GOOD MEAT: Eat Just’s Cultivated Meat Division Raises US$170M, As Famed Singapore Restaurant Replaces All Chicken With Cultured Version

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In another record-breaking turn, Eat Just, the San Francisco-based food tech company whose plant-based mung bean alternative has sold 100 million vegan eggs across the globe including in mainland China, where it just debuted a JUST egg version of jianbing pancakes with street vendors in Shanghai, has just closed a US$170 million round for its newly separate GOOD Meat subsidiary from funds managed by UBS O’Connor, K3 Ventures and Graphene Ventures among others.

GOOD Meat made history as the world’s first cellular agriculture-produced meat to be sold commercially back in December last year, when the Singapore government gave Eat Just the go ahead, making the latter the first company ever to get regulatory approval for cell-cultured protein and the first to commercialise cell-based meat at the island nation’s renowned 1880 restaurant. They company grabbed global headlines again on Earth Day (April 22), with their partnership with food delivery player foodpanda, marking the first time cell-based meat was available for delivery anywhere in the world.

The new injection of capital will be used to ” increase capacity and accelerate research and development for high-quality, real meat without slaughter” according to a press release seen by Green Queen.

The announcement also included another major first: JW Marriott Singapore South Beach’s famed Madame Fan restaurant will replace all the chicken items on their menu with three new dishes made with GOOD MEAT’s cultured chicken an Asian-inspired Chicken Salad, Chicken Dumplings and a Chicken & Rice Stir-Fry. The hotel’s Director of Food & Beverage and Culinary Marco Pedrelli called it “the perfect collaboration to support our ‘Source Responsibly’ efforts whilst we continue to deliver exceptional culinary experiences”.

Speaking about the news, Eat Just co-founder and CEO Josh Tetrick said in a statement: “This investment, along with the historic decision by JW Marriott Singapore South Beach, points to what’s ahead: meat without killing animals will replace conventional meat at some point in our lifetimes. The faster we make that happen, the healthier our planet will be.”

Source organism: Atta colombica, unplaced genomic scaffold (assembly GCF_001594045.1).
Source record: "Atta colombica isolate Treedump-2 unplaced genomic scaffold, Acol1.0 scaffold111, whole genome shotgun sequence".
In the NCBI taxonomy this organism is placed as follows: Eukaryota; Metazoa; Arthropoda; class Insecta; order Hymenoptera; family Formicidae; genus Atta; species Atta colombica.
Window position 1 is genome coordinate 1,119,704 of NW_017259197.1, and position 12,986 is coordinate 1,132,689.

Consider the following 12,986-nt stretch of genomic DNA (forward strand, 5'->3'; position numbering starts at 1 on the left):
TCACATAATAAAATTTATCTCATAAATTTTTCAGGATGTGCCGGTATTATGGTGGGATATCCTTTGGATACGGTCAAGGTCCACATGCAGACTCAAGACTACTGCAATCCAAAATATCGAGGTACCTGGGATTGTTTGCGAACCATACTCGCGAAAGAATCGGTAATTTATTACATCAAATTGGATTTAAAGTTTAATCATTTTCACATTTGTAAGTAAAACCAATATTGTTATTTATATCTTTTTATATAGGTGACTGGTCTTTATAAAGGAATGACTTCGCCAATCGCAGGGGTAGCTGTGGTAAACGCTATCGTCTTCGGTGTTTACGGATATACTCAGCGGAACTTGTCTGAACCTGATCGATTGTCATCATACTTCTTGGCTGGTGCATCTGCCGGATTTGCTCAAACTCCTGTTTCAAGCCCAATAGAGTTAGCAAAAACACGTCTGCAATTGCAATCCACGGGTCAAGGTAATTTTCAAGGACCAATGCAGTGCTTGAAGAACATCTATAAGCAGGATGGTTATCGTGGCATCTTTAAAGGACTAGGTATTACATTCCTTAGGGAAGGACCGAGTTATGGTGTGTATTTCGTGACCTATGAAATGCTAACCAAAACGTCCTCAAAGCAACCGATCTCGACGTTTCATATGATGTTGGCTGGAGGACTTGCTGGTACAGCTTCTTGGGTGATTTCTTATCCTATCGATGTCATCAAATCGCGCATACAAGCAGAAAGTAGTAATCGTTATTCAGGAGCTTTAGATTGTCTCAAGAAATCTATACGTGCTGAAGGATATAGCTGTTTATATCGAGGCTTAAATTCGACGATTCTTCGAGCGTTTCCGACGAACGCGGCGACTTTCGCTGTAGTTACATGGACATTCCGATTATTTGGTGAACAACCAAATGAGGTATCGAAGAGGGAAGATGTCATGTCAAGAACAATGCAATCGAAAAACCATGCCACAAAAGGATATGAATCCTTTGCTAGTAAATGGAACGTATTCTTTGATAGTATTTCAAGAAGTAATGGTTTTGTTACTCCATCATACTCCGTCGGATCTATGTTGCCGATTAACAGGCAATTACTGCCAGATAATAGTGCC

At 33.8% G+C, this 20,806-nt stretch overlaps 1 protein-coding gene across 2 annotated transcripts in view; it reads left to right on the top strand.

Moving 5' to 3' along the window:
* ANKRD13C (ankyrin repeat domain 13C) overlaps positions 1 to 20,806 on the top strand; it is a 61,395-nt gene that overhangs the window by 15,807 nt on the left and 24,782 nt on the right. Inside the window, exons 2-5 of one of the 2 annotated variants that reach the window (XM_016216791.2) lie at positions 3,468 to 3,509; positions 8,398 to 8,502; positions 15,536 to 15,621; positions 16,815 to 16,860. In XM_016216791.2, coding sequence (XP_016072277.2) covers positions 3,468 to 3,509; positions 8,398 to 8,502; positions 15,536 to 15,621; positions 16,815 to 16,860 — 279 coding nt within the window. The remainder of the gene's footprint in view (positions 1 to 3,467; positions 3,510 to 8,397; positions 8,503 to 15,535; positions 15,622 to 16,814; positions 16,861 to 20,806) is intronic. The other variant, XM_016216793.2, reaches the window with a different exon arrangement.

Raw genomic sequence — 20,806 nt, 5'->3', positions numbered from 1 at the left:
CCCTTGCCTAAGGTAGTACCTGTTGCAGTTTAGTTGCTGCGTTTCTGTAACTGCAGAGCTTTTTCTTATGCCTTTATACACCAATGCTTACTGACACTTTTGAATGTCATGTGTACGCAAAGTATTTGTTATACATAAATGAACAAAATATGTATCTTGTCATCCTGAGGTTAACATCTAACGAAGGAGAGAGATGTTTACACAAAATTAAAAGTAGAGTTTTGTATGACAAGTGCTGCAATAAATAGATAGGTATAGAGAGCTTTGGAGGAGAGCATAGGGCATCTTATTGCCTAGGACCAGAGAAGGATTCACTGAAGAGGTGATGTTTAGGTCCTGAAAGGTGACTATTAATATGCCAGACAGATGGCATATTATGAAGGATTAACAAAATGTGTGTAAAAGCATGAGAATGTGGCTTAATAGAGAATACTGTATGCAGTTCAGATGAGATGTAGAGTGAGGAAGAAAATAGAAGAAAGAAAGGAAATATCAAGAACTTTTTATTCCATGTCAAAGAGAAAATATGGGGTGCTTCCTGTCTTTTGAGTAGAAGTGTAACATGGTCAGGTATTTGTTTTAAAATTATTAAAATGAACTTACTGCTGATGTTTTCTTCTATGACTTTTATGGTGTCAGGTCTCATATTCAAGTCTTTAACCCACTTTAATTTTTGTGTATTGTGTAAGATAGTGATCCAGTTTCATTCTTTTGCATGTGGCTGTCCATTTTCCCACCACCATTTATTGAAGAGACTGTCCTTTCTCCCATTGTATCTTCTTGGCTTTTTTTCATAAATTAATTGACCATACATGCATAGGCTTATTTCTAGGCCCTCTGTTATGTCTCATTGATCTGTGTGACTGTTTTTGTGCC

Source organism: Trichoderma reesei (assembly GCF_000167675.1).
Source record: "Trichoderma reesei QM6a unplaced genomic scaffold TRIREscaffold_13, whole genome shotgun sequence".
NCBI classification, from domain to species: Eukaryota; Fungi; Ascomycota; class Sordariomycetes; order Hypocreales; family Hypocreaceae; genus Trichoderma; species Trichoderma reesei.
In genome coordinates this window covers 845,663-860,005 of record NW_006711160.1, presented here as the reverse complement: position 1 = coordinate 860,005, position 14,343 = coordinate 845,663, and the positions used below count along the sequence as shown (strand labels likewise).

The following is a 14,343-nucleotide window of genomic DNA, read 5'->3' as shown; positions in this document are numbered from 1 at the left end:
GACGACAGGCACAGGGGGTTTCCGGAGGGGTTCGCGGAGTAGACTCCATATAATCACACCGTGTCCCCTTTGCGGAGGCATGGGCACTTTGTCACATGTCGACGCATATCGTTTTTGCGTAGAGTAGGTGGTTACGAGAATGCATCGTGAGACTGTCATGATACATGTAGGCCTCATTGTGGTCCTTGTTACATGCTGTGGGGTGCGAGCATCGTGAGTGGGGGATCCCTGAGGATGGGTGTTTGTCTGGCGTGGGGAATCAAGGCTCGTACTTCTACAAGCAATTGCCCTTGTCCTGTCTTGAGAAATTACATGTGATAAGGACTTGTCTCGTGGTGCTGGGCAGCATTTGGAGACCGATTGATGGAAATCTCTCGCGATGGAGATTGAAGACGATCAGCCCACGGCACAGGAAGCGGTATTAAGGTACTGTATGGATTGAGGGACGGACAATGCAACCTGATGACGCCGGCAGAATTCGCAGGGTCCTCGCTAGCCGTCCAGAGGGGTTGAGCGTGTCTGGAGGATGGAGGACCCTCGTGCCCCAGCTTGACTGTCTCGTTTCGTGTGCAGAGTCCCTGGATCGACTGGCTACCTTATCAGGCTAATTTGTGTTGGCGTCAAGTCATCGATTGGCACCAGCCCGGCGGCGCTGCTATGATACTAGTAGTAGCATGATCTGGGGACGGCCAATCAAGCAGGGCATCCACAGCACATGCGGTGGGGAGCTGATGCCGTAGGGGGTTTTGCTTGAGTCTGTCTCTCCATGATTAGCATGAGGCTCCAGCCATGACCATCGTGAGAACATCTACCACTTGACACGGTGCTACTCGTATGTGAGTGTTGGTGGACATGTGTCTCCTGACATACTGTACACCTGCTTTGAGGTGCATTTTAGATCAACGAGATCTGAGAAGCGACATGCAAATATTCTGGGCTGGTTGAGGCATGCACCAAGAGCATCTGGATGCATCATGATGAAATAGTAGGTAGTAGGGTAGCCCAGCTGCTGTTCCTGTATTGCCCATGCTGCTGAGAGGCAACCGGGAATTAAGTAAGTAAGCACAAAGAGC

Nabil Borhanu, founder and managing partner at Graphene Ventures, added: “This deal is changing the future in terms of how humanity is fed. Eat Just has led and dominated the plant-based egg category with its JUST Egg products, and with all the efforts made, we’re confident that GOOD Meat will lead the cultured meat category starting with the $193 billion chicken market. For us, this is not only about meat, it’s about fueling the growth of planet-friendly food alternatives that can feed a rapidly changing world.”

Eat Just recently raised US$200 million in March of this year to fuel global growth, making for a total capital injection of US$370 million to date, which tops Upside Foods’ (previously Memphis Meat) 12-month funding record. When it incorporated in 2015, UPSIDE made history as the world’s first cell-based meat company; last week the company said it is ready to launch its own cell-cultured chicken by the end of this year, pending regulatory approval.

Tetrick has made no secret about the fact that he wants to take Eat Just public, and in an August 2020 interview with Reuters he predicted an IPO could be on the cards for this year.

While Eat Just recently shared that it would be launching its vegan egg in Europe this year, it’s clear that Asia is a key part of their roadmap, with Eat Just teaming up with a Proterra-led consortium to build a Singaporean production plant, marking their first in the region.

Recent studies around the appetite for cell-based meat prove promising. In March, an Eat Just poll showed that 7 out of 10 U.S. consumers would swap cell-based chicken for traditional meat, while an Aleph Farm commissioned study published in the peer-reviewed journal Foods shared that U.S. and U.K. consumers believed cell-based meat would make up at least 40% of their future total meat consumption.


Lead image courtesy of Eat Just.


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